A decision is expected this month on who will replace Nicola Sturgeon as leader of the Scottish National Party – and by extension first minister of Scotland. The party’s members, said to number about 100,000, will be able to vote from midday on 13 March to the same time a fortnight later. Sturgeon, who last month triggered the contest by unexpectedly announcing her plan to quit mid-term, has consistently banged the drum for Scottish independence. Last October she proposed setting up a Building a New Scotland Fund to invest £20bn in infrastructure over the first decade after the country leaves the UK. This would include hydro-energy projects, improved transport links to remote areas and affordable housing. But what do the candidates bidding to replace Sturgeon have to say on infrastructure?
Currently health secretary, Yousaf was Sturgeon’s transport minister for two years from 2016 and jokes on his website that his sleeping bag is still in the control room where he conducted the response to the Beast from the East weather front. In one of his final appearances at Holyrood as transport minister in 2018, Yousaf set out a raft of spending commitments in central Scotland including the £500M M8-M73-M74 motorway upgrade scheme, the Edinburgh-to-Glasgow rail improvement project and refurbishment of Kincardine Bridge, which has recently been awarded to Balfour Beatty. During campaigning for the top job this month, he has called for the Scottish Government to take an equity stake in offshore wind projects and committed to “urgency” in completing the £3bn dualling of the A9. Yousaf has also indicated his desire to improve transport links across the Highlands and Islands, according to local paper reports.
As finance secretary, Kate Forbes has come under pressure over Scotland’s infrastructure spending. She told parliament last summer that the SNP had continued to spend on projects despite “rocketing inflation” and “constrained” capital funding from Westminster. “Ultimately, investing in construction and infrastructure is one way to manage the economic outlook at this hugely challenging time,” she said last June. She added at the time that the Scottish Government could dual the A9 and A96 trunk roads “much faster” if capital funding was “not being cut at every budget”. However, writing in the Press & Journal last week, the 32-year-old, who is the youngest of the leadership candidates, insisted she would hit the ground running if appointed and “instruct Transport Scotland to consider whether it can deliver a plan to dual the A9 by the end of the decade”.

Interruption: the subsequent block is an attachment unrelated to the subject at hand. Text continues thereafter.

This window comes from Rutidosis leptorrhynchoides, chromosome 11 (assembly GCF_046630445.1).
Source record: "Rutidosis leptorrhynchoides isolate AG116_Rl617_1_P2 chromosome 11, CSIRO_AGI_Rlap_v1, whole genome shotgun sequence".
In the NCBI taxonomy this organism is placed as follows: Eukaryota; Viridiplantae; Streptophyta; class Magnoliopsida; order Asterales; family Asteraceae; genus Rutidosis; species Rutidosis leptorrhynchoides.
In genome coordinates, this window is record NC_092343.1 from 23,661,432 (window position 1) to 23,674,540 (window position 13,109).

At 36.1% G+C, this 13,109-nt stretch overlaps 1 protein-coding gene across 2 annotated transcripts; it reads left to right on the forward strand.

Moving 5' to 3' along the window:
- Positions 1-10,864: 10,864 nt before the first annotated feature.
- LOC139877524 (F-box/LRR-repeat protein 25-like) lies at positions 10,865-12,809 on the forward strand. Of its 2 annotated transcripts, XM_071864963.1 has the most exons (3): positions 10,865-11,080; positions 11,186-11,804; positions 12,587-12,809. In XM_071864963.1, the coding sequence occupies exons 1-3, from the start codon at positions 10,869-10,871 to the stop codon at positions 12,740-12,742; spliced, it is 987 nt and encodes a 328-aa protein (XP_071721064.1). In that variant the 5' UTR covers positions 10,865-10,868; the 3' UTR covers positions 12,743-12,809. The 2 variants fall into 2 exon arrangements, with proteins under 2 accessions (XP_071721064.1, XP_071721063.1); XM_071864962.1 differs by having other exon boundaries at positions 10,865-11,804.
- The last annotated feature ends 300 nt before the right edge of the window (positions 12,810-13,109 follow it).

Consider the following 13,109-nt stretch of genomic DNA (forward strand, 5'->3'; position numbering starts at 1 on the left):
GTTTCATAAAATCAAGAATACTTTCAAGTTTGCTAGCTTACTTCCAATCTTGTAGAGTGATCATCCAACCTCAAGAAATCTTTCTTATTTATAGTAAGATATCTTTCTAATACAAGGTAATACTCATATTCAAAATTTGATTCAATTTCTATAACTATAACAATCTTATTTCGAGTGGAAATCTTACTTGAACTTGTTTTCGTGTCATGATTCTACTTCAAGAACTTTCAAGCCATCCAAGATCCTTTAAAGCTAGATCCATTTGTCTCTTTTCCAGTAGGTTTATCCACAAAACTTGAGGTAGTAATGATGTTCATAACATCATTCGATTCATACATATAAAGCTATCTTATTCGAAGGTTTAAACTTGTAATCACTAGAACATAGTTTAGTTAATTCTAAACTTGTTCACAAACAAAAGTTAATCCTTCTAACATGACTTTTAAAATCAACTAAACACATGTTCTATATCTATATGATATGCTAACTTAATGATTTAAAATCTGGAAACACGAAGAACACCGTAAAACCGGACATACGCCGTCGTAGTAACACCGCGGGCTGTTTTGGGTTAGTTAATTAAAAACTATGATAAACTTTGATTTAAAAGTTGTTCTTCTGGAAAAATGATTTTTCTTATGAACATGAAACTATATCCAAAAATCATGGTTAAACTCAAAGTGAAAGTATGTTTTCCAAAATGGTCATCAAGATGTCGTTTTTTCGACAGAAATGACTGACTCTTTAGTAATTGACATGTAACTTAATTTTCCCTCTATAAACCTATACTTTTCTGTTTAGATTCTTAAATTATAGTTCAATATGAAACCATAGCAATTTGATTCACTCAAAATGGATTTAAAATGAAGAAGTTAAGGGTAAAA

Backbencher Ash Regan, the MSP for Edinburgh Eastern, resigned from a post as community safety minister last October over the government’s controversial gender recognition reforms but has thrown her hat in the ring for the top job. She has pledged to make the Acorn Project – an energy decarbonisation initiative run by partners including Shell UK – her “number one priority”. “Instead of freezing developing the North Sea, we will support new offshore developments on the basis that they have a carbon capture proposal as a licence condition,” said Regan. Like the other candidates, she has pledged action to speed up dualling of the A9, including a fresh plan within 100 days of taking office and installation of a prominent project tracker at Government HQ St Andrew’s House.